Analyzing Ca-41 sample at E-16 abundance level with cold atom trap techniques
- University of Science and Technology of China, Hefei National Lab, Hefei, China (firstname.lastname@example.org)
On earth, Calcium-41 is produced as a cosmogenic isotope via neutron capture process, leaving a natural isotopic abundance of 10-15 on earth surface. Calcium is also of vital importance for the metabolism of biological organisms. Consequently, analysis of the long lived radioactive isotope Calcium-41 is of great importance in geoscience, archeology and life sciences. The half-life of Calcium-41 is 1.03 x 105 years. It is a good candidate in dating rock and bone samples ranging from 50,000 to 1,000,000 years old.
The available techniques for trace analysis of Calcium-41 include accelerator mass spectrometry (AMS) and resonance ionization mass spectroscopy (RIMS). The detection limit of RIMS is on the level of 10-11 due to the interference of Potassium-41, which is difficult to remove from the sample. The analysis with high-energy AMS is more expensive than the table top apparatus, and it also faces similar problem as RIMS method.
We develop an atom trap trace analysis(ATTA) apparatus for Calcium-41 analysis to the sensitivity of 10-16 abundance level by one day of single atom counting. ATTA uses laser tuned at the resonant wavelength for a specific element and isotope to slow down and capture single atom by fluorescence radiation. It has a very high selectivity of element and isotope, which is more advantageous than AMS and RIMS to avoid isobar interference. ATTA has been used in analysis of Krypton-81, Argon-39 dating of the hydrological samples. This work on high sensitivity Calcium-41 analysis is very promising in dating the geochemical sample to determine the exposure ages of rocks or in cosmochemistry for investigations on terrestrial ages.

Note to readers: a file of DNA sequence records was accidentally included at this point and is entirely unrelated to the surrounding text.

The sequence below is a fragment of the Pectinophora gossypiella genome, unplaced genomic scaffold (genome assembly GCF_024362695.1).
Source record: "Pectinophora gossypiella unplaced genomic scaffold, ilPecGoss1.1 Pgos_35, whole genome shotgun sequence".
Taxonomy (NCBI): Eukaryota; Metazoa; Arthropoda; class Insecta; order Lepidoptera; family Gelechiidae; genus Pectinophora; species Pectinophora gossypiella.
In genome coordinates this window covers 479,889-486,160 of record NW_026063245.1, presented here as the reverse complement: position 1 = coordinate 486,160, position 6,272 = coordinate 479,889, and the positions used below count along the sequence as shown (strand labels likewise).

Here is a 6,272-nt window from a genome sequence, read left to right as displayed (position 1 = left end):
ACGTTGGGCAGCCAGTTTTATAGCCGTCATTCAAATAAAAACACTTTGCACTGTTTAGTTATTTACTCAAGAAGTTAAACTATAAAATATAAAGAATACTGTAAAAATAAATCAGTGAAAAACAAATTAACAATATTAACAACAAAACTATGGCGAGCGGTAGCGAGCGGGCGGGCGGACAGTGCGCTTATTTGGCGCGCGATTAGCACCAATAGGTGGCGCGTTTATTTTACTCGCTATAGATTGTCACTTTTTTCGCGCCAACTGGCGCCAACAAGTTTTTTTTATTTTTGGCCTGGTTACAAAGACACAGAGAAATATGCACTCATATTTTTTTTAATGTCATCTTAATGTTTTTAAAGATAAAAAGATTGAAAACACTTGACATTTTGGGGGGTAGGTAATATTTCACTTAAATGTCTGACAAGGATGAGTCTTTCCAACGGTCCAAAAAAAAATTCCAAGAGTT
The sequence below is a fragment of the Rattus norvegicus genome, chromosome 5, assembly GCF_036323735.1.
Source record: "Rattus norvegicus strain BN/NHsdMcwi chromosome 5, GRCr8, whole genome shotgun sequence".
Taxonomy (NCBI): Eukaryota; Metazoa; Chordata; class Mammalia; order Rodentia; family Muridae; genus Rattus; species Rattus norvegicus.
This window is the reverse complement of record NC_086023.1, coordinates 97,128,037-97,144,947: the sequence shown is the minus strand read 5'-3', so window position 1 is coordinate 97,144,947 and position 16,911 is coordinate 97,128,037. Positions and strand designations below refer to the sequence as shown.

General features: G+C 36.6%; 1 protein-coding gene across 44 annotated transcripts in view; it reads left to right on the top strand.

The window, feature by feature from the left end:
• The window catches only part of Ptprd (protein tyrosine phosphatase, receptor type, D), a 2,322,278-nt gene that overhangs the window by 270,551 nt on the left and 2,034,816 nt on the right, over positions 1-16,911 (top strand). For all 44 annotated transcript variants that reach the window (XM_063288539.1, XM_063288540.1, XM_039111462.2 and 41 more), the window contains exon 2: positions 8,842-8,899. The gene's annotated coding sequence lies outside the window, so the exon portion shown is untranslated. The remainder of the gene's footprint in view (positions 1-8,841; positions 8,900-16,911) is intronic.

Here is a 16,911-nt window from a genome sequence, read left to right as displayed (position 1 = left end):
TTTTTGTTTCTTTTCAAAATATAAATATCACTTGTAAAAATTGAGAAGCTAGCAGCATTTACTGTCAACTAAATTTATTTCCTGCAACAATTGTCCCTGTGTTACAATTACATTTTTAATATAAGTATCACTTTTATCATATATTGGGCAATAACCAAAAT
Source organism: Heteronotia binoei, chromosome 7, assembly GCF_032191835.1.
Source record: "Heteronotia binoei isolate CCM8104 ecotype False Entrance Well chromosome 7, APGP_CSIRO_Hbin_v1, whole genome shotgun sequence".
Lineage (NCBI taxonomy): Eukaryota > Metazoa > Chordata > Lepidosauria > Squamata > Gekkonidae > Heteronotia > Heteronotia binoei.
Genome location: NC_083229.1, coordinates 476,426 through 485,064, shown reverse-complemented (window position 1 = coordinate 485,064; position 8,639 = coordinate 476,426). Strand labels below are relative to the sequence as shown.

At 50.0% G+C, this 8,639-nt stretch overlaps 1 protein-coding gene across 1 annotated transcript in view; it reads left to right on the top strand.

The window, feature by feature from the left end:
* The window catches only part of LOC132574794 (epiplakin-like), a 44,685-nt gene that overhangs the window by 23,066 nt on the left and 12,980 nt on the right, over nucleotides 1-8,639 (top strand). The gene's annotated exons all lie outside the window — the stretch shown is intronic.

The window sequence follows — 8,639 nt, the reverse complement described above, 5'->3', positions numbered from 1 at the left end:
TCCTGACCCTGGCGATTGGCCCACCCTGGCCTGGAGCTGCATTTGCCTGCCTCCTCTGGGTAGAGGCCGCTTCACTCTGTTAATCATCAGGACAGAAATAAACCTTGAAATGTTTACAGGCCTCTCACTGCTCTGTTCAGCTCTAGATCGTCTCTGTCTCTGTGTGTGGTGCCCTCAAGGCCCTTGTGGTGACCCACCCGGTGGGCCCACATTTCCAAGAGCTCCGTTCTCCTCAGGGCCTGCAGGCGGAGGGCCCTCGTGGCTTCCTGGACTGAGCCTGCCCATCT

How to cite: Xia, T., Xia, T.-Y., Sun, W.-W., Zhu, H.-M., Jiang, W., and Lu, Z.-T.: Analyzing Ca-41 sample at E-16 abundance level with cold atom trap techniques, EGU General Assembly 2022, Vienna, Austria, 23–27 May 2022, EGU22-9533, https://doi.org/10.5194/egusphere-egu22-9533, 2022.